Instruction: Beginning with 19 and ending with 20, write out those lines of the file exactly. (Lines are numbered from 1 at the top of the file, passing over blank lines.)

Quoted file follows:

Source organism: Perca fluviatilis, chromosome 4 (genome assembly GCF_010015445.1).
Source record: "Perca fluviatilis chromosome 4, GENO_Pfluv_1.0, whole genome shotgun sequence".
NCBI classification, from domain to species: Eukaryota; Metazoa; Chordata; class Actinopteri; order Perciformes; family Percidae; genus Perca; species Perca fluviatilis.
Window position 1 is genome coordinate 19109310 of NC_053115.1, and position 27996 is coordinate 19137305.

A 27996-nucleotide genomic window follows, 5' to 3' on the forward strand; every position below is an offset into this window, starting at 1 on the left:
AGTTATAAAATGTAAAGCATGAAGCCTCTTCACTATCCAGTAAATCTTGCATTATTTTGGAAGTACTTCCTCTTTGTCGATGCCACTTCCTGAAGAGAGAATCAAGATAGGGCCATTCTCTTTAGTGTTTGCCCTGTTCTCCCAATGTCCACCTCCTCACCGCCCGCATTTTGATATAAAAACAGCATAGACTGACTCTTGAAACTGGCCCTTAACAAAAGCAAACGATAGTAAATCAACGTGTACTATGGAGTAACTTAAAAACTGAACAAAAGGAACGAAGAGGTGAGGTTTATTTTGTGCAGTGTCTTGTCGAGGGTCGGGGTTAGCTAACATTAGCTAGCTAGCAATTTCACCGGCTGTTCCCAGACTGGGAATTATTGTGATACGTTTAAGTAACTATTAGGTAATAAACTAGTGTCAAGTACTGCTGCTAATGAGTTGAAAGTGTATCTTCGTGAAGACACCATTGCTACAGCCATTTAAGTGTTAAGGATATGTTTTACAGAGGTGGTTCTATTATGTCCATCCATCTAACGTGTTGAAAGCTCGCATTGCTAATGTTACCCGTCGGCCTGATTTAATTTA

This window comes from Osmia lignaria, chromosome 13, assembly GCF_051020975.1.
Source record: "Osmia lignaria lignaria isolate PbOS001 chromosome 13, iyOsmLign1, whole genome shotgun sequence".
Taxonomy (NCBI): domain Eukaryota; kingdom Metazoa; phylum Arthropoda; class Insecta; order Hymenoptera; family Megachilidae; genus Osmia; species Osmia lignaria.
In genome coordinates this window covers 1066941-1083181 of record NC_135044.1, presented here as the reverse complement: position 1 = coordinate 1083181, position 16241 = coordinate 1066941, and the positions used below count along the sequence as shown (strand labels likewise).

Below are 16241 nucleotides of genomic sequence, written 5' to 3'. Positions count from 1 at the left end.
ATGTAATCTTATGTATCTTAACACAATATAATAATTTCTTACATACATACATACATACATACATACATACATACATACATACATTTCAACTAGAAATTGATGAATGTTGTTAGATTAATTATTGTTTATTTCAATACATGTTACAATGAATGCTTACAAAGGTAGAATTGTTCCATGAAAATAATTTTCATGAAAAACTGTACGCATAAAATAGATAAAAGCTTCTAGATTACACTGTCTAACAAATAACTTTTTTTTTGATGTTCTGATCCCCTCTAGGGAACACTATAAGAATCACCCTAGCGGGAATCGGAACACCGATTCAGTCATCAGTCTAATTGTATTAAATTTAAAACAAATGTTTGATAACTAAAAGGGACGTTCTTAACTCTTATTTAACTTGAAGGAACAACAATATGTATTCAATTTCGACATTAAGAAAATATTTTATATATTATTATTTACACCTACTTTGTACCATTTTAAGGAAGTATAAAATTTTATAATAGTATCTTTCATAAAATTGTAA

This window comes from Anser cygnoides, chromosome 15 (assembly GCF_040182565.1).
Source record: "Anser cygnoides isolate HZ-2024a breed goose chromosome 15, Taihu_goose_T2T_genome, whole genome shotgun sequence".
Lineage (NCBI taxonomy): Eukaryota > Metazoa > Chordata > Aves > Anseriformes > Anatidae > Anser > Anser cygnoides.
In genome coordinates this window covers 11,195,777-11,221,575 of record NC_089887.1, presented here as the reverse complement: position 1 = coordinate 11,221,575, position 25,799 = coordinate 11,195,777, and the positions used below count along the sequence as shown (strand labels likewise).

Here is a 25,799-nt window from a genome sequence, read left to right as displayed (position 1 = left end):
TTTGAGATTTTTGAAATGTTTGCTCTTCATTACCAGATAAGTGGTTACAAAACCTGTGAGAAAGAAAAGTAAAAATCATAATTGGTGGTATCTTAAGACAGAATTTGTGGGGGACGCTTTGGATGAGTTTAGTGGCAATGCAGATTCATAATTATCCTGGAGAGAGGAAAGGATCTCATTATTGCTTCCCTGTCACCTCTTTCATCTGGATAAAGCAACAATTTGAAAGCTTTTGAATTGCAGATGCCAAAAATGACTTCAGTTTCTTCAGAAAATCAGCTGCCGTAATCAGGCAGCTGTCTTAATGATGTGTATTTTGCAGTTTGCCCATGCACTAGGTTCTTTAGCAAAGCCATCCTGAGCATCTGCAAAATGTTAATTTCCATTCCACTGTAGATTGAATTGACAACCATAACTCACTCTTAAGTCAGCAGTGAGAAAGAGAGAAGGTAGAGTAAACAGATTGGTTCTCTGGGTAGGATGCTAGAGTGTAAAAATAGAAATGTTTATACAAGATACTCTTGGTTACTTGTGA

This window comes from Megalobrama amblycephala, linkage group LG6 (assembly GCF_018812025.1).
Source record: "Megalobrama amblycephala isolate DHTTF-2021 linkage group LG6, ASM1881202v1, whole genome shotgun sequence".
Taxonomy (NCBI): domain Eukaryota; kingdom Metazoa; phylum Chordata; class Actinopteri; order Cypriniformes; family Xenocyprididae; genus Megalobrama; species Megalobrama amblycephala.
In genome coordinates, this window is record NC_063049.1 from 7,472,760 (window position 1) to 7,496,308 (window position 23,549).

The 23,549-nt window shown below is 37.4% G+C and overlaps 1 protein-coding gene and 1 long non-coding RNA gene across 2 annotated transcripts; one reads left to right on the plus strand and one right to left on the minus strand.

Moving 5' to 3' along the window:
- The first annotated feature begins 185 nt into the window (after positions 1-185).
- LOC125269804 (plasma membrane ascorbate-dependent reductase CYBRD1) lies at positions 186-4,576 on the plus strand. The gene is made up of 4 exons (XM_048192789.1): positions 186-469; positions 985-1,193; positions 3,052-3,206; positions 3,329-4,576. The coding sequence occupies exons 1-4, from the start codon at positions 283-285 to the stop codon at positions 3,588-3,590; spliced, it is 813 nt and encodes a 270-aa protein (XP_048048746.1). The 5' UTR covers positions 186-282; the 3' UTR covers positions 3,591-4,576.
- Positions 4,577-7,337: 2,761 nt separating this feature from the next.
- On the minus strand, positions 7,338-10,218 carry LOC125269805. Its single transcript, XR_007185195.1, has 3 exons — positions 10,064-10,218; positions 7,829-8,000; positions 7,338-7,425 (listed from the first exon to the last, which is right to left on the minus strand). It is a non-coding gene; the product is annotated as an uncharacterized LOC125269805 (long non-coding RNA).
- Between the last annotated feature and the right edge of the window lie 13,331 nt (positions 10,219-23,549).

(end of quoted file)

This window comes from Megalobrama amblycephala, linkage group LG6 (assembly GCF_018812025.1).
Source record: "Megalobrama amblycephala isolate DHTTF-2021 linkage group LG6, ASM1881202v1, whole genome shotgun sequence".